Should Adolf Hitler’s Family Home Be Torn Down or Turned Into a Museum?

The historic site has been attracting neo-Nazis.

Braunuj Am Inn (Adolf Hitler's birthplace). Courtesy of Getty Images.

In a recent decision by the Austrian government’s cabinet, Adolf Hitler’s birthplace, which for over a century remained under the care of one family, may soon be taken over by the state.

The three-story building is located in the heart of Braunau am Inn, a town in northern Austria near the border with Germany. The apartment building, which is registered as Salzburger Vorstadt 15reportedly hosted Hitler and his family for the first few years of his life. Disturbingly, the building has served as an international attraction for neo-Nazis. As a result, the Ministry of the Interior would like to destroy the building.

However, Reinhold Mitterlehner, vice-chancellor of Austria, wants the edifice to receive heritage protections, adding that the structure can be re-purposed into a museum for “educational purposes,” according to Agence France-Press. In 2014, there was talk of converting it to a museum.

Hitler's birthplace in Braunau am Inn. Photo courtesy Michael Kranewitter, Wikimedia Commons.

Hitler’s birthplace in Braunau am Inn. Photo courtesy Michael Kranewitter, Wikimedia Commons.

Wolfgang Sobotka, the state’s interior minister, would sooner have the site be demolished, stating that the site is “not worthy” of its cultural protection status. “The decision is necessary because the Republic would like to prevent this house from becoming a ‘cult site’ for neo-Nazis in any way, which it has been repeatedly in the past, when people gathered there to shout slogans,” Sobotka said in a statement.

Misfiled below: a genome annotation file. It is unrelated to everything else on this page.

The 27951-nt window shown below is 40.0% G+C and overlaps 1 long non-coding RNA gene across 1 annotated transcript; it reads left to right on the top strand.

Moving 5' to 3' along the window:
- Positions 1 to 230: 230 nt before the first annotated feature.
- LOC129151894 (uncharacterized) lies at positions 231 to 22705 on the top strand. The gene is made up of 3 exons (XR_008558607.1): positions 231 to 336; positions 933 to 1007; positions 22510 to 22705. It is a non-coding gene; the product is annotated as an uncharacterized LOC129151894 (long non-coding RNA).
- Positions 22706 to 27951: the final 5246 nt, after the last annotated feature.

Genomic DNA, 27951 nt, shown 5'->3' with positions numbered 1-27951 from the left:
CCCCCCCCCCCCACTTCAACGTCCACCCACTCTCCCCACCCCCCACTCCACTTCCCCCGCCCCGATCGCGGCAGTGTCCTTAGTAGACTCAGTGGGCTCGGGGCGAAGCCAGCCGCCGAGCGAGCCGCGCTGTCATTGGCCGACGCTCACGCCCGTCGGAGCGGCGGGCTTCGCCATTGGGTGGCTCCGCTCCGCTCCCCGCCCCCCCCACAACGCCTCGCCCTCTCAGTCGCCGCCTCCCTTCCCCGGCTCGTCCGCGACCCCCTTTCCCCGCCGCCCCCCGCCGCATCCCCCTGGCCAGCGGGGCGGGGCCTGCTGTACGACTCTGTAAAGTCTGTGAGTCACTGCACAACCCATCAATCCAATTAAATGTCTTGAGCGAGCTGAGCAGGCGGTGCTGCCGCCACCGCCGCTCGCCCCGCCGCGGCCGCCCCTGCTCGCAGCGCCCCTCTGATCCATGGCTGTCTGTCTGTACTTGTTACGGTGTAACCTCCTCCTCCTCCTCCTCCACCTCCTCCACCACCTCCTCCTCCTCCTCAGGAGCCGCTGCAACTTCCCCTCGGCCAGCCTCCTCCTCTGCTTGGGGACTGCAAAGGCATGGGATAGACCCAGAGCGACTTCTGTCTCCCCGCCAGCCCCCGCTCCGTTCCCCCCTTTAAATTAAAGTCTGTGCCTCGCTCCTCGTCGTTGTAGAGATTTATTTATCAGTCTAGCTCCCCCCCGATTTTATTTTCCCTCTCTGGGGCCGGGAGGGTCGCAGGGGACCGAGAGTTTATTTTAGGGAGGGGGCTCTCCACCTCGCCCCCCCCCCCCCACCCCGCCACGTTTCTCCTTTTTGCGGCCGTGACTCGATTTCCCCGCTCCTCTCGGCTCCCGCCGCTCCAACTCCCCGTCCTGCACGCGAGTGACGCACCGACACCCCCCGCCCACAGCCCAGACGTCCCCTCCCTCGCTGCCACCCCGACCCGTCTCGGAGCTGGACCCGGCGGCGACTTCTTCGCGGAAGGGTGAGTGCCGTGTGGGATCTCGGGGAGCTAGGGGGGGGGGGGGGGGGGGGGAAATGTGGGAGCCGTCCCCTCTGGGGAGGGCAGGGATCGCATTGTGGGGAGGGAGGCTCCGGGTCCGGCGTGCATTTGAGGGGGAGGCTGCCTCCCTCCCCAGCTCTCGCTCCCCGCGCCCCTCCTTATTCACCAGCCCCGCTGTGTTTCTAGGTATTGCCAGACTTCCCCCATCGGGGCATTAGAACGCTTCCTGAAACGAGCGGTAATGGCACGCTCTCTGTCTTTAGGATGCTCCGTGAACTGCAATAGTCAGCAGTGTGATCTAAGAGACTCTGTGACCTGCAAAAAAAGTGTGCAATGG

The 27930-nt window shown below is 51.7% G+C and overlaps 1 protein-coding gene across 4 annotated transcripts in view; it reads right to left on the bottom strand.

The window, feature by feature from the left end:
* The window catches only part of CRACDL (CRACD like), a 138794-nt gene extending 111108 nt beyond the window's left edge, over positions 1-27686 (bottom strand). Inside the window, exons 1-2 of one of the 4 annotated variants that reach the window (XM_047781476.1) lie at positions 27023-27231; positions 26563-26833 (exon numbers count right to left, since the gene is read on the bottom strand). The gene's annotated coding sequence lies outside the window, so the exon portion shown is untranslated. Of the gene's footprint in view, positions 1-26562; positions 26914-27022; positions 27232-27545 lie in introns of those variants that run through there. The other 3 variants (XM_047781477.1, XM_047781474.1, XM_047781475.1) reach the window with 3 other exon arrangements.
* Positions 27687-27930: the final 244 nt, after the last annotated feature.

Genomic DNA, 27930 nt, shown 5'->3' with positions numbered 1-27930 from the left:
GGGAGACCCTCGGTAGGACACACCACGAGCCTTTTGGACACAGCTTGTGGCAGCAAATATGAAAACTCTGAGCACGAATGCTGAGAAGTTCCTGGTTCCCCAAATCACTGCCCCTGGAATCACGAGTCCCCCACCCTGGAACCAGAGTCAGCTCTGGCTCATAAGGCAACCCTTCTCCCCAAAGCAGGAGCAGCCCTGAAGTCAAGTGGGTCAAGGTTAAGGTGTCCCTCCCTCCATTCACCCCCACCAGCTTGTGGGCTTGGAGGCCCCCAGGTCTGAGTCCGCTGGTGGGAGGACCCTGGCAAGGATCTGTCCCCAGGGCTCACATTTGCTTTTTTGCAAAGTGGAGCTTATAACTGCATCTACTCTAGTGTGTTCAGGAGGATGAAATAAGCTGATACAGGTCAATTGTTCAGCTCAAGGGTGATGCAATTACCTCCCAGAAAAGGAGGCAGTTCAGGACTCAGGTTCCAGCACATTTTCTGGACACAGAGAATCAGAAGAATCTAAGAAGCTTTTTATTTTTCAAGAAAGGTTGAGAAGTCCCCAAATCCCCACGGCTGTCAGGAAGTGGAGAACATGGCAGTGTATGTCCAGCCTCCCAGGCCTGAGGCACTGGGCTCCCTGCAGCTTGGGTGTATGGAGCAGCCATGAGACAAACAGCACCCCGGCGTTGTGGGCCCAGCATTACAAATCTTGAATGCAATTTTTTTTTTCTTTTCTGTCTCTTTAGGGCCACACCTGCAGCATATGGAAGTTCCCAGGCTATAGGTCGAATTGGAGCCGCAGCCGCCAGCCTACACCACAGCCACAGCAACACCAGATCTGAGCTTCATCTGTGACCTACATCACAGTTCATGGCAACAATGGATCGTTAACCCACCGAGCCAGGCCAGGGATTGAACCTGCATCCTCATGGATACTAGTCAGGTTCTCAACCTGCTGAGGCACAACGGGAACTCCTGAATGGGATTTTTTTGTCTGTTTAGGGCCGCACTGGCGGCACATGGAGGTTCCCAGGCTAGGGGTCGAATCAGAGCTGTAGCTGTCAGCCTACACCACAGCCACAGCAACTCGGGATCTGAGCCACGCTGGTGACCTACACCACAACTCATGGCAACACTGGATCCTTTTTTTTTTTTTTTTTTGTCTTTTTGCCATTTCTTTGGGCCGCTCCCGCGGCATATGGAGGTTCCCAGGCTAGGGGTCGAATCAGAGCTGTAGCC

Gerhard Baumgartner, the head of the Austrian Resistance Documentation Centre, agrees, according to AFP, saying that that the site “should be completely depoliticized” to discourage the neo-Nazi culture.

Reuters reports that a 12-person commission has been tasked with the decision.


Follow Artnet News on Facebook:


Want to stay ahead of the art world? Subscribe to our newsletter to get the breaking news, eye-opening interviews, and incisive critical takes that drive the conversation forward.
Subscribe or log in to read the rest of this content.

You are currently logged into this Artnet News Pro account on another device. Please log off from any other devices, and then reload this page continue. To find out if you are eligible for an Artnet News Pro group subscription, please contact [email protected]. Standard subscriptions can be purchased on the subscription page.

Log In